I went to Shabbat services this morning for the first time in months. My long absence wasn’t an intentional decision. In fact, I only became aware of the “decision” recently.
A cancer diagnosis affects so much more than you think it will. Of course I expected the physical challenges. And it came as no surprise when I found myself emotionally drained. What I didn’t recognize for either of my two diagnoses was the impact cancer had on my spiritual life.
Living Jewishly has been important to me since childhood. Through the years it has meant very different things, yet has always been an integral part of who I am. I grew up in a Reform temple. My husband, now a committed Jew, grew up in a Christian home. We have spent time in both Conservative and Orthodox communities. Those varied experiences have made us sensitive to both the ways we practice and our relationships with God and community.
During my first diagnosis, I instinctively turned to faith and spirituality. I went to synagogue, spoke with God, wore an amulet with Jewish text and even received a healing bracha, or blessing, from a rabbi. My community and my faith were a large part of my recovery. I drew strength from what had always been important to me.
Seventeen years later, at the time of my second diagnosis, without even realizing it, I shut down spiritually. In retrospect, it was as if a switch was flipped. I withdrew from my community. I stopped attending Shabbat services and drew little joy from holidays and Shabbat.
Navigating cancer places unique pressures not just on the patient, but on the family as well. A medical crisis can bring family together—and it can also highlight differences. In my family, with our joyful and carefully constructed religious life, changes of any type were a challenge that needed to be addressed. Were the changes I made permanent? How would they impact my family? Were they actually helping me deal with my diagnosis?
I realize now, both from the benefit of time and from the conversations I have had with other cancer survivors, that diagnosis can make a person spiritually fragile. When you are diagnosed you may look to find meaning in the experience. That may mean drawing closer to faith, changing the way your faith is expressed or turning away completely. It may be an intentional decision, or something you realize in retrospect. Maybe I was mad. Maybe I needed every ounce of strength I had to deal with my treatment. What I know now, healthy and long past treatment, is that my life is missing something.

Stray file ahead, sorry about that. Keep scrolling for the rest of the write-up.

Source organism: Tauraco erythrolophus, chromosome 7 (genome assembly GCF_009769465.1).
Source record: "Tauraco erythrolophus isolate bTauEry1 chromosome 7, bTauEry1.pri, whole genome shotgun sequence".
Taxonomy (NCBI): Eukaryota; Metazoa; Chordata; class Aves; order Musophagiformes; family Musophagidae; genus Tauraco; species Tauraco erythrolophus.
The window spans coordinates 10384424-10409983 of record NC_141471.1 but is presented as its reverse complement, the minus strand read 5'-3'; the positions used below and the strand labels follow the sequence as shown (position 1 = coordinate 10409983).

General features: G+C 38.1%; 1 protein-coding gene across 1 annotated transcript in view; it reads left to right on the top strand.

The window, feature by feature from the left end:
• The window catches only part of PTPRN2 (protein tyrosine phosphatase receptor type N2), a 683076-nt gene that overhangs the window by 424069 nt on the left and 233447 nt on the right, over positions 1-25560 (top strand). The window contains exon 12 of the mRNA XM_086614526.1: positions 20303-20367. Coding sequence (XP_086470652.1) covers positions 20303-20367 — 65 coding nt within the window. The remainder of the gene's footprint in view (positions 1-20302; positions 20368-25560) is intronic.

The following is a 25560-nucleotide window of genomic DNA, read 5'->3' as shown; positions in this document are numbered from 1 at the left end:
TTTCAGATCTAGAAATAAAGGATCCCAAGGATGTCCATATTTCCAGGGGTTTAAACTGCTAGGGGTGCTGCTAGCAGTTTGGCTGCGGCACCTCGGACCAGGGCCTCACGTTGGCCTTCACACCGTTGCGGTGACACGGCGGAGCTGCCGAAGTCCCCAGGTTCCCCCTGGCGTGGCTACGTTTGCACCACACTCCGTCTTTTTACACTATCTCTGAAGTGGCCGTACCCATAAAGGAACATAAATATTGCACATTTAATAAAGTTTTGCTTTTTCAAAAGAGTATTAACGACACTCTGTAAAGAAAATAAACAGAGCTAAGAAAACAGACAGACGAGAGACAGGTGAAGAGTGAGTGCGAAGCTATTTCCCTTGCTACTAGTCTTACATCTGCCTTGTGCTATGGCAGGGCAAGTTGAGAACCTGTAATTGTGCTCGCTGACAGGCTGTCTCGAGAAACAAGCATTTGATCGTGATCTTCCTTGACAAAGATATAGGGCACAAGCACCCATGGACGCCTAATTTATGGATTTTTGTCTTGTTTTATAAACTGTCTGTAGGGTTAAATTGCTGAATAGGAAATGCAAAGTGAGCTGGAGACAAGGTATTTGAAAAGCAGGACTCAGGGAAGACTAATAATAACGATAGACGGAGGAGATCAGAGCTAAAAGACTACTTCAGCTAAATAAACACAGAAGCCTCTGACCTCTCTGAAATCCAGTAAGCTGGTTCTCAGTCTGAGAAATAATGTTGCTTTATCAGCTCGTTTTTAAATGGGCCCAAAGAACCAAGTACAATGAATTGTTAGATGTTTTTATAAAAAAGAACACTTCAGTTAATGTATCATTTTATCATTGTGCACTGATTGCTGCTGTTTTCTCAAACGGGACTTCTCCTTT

Jewish observance and commitment has always been an active conversation in my home, so I’m not sure why it took me months to realize the changes that occurred at my second diagnosis. Now that I’m aware of what I have lost, I have made myself a promise to fight my way back to something that has always brought me joy and comfort. I’m not sure where I will find myself in the end, but I know one thing for sure: I’ll be in synagogue next Shabbat!
Sharsheret, Hebrew for “chain,” is a national not-for-profit organization that supports young women and families, of all Jewish backgrounds, facing breast cancer at every stage—before, during and after diagnosis.
My husband, Erik, and I recently attended “Love and Religion,” a workshop for interfaith couples who are exploring their spirituality and how their religion, spirituality and traditional practices will play into their future lives. I myself am not Jewish—Erik is—and I was raised, as we collectively decided to put it in class, with “Christian undertones.”
Erik and I have known each other since our undergraduate years at Drew University. We have been engaged for almost three years and will be getting married later this summer. Erik recently moved to Washington, D.C., to join me there. Since we have been living together we have decided to spend this time, and the early years of our marriage, experimenting with traditions and deciding what we want to nurture in our household from both of our upbringings. This is what led us to “Love and Religion” and eventually to this blog post!
I could gush forever about this program, as I’m a self-proclaimed vegan foodie. Cooking and baking are a huge passion of mine, and I love the opportunity to cook for people I care about. When we found out there was a program that would not only help fund a dinner for our friends but would allow me to explore new recipes and that directly related to our new relationship mission of exploring each other’s cultural traditions, we didn’t have to think twice. Of course we were going to host an interfaith veggie Shabbat—my very first.
We applied for the grant and the rest was delicious.
Friends of all backgrounds joined us for Shabbat, including both of the couples with whom we attended “Love and Religion.” We started the night with homemade hummus with veggies and flatbread, vegan cashew cheese with crackers, and dates and olives to snack on. Many people drank wine, which I have learned is standard for Shabbat, and a tradition the group wholeheartedly embraced.
Erik led us through the Shabbat rituals and got everyone involved. We lit candles and broke the vegan challah. We washed our hands and drank the wine. I wish I had gotten more pictures, but we implemented a strict no-phones-at-the-table rule. Then we sat down for strawberry, walnut and spinach salad and challah.